The Good Things About All the Problems
In The Problems With All the Good Things I used “AI” to list problems with a comprehensive collection of things—states of being, possessions, activities—we commonly deem good. One point of the book was to inductively challenge our notion of “good,” and another to relieve and empower who took that as a problem.
For a brief period of time, I contemplated a counterpart or sequel: “The good things about all the problems.”
Figure: Who knows, maybe I’ll still do it.
It would have taken the same approach, just to construct the opposite: Instead of using a language model to identify problems, identify benefits.
But this soon seemed not to be a good idea.
It was not that there was no philosophical merit, even power in the argument. (Far from it, if you ask me.)
It was, and is, that we’re not at all ready to look at our experience this way.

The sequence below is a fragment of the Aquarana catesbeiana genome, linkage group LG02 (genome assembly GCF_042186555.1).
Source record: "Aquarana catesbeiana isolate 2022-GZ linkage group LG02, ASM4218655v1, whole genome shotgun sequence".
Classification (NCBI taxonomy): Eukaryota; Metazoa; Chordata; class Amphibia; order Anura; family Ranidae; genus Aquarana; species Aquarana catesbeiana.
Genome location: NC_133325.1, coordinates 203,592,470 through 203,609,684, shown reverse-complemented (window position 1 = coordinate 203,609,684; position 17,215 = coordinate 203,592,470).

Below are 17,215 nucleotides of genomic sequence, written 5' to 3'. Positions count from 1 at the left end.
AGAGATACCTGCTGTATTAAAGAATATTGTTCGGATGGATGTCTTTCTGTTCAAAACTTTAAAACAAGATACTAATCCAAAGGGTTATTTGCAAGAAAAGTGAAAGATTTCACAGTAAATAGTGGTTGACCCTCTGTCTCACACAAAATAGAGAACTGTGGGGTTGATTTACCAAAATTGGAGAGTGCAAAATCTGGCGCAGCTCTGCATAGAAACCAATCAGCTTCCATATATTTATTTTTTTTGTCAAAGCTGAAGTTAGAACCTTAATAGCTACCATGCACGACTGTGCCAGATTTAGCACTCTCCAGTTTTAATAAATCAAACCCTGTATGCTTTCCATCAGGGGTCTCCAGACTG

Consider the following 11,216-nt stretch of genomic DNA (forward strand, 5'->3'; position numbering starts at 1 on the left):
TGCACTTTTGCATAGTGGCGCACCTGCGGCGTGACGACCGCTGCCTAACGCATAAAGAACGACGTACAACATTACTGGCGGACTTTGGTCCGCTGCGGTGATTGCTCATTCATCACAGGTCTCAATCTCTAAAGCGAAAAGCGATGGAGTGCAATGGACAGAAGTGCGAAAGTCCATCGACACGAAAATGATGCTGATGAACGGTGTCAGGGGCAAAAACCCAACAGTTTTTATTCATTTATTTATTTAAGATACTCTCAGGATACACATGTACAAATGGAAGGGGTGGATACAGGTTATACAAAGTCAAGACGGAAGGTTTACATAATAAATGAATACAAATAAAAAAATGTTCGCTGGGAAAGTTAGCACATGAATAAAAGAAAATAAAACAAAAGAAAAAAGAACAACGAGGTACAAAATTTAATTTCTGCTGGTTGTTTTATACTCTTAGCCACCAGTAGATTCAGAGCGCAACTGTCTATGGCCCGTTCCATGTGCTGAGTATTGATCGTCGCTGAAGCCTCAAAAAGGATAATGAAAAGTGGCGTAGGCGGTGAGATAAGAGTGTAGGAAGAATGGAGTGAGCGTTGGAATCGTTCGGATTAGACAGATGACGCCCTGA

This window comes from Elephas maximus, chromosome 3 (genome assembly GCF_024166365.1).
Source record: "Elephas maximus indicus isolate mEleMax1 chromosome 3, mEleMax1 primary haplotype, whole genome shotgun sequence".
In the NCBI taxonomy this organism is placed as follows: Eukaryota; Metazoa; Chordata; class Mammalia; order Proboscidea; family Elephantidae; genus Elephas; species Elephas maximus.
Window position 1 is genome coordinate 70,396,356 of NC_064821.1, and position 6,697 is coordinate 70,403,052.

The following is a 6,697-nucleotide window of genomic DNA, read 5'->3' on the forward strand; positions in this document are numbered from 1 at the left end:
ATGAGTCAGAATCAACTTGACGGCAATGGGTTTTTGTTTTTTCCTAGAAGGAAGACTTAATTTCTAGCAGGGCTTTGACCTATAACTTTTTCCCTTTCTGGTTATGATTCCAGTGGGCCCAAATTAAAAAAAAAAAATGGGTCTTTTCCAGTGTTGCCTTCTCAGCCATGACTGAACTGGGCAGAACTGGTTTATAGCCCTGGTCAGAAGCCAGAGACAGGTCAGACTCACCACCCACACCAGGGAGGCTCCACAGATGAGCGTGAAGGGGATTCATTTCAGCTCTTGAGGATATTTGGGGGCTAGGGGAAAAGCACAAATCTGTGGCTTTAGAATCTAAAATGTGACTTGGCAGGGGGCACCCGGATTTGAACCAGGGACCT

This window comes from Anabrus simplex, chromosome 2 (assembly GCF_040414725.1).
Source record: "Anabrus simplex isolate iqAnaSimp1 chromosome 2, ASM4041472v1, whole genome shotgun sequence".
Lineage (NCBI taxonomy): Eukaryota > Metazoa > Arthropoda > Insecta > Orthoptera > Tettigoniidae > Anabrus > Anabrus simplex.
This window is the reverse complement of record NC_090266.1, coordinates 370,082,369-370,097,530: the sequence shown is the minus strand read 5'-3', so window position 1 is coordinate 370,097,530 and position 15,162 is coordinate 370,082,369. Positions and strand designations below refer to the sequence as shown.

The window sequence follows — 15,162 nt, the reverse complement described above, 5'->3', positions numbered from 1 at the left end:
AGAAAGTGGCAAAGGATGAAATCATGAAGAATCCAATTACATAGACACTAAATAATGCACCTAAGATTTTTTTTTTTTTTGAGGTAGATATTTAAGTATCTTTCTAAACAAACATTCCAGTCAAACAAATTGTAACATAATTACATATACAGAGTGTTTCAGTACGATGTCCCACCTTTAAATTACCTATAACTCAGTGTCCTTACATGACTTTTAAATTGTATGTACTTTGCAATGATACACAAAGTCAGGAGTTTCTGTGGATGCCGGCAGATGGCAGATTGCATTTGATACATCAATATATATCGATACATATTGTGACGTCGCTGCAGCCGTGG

Now, many people may appreciate what could be good about a parking ticket, an upset stomach, or a failed exam.
But come good things about long-term unemployment, severe disease, or untimely death—and these would not be the worst experiences to pick—, it stands to reason that people aren’t as appreciative anymore.
I respect that. I relate to that, because finding the good in problems, unpleasant and unwanted as they seem, can be extremely difficult. In some cases, we might refuse any notion of good in them.
And yet, I believe it’s a mark on the meter of our development (or lack thereof)—that good things about problems cannot be meaningfully discussed. We may need to solve some metaproblems.
I’m Jens, and I’m an engineering lead and author. I’ve worked as a technical lead for companies like Google, I’m close to W3C and WHATWG, and I write and review books for O’Reilly and Frontend Dogma. I love trying things, not only in web development, but also in other areas like philosophy. Here on meiert.com I share some of my views and experiences.
If you have a question or suggestion about what I write, please leave a comment (if available) or a message. Thank you!
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Find adventure anywhere? Try 100 Things I Learned as an Everyday Adventurer (2013). During my time in the States I started trying everything. Everything. Then I noticed that wasn’t only fun, it was also useful. Available at Amazon, Apple Books, Kobo, Google Play Books, and Leanpub.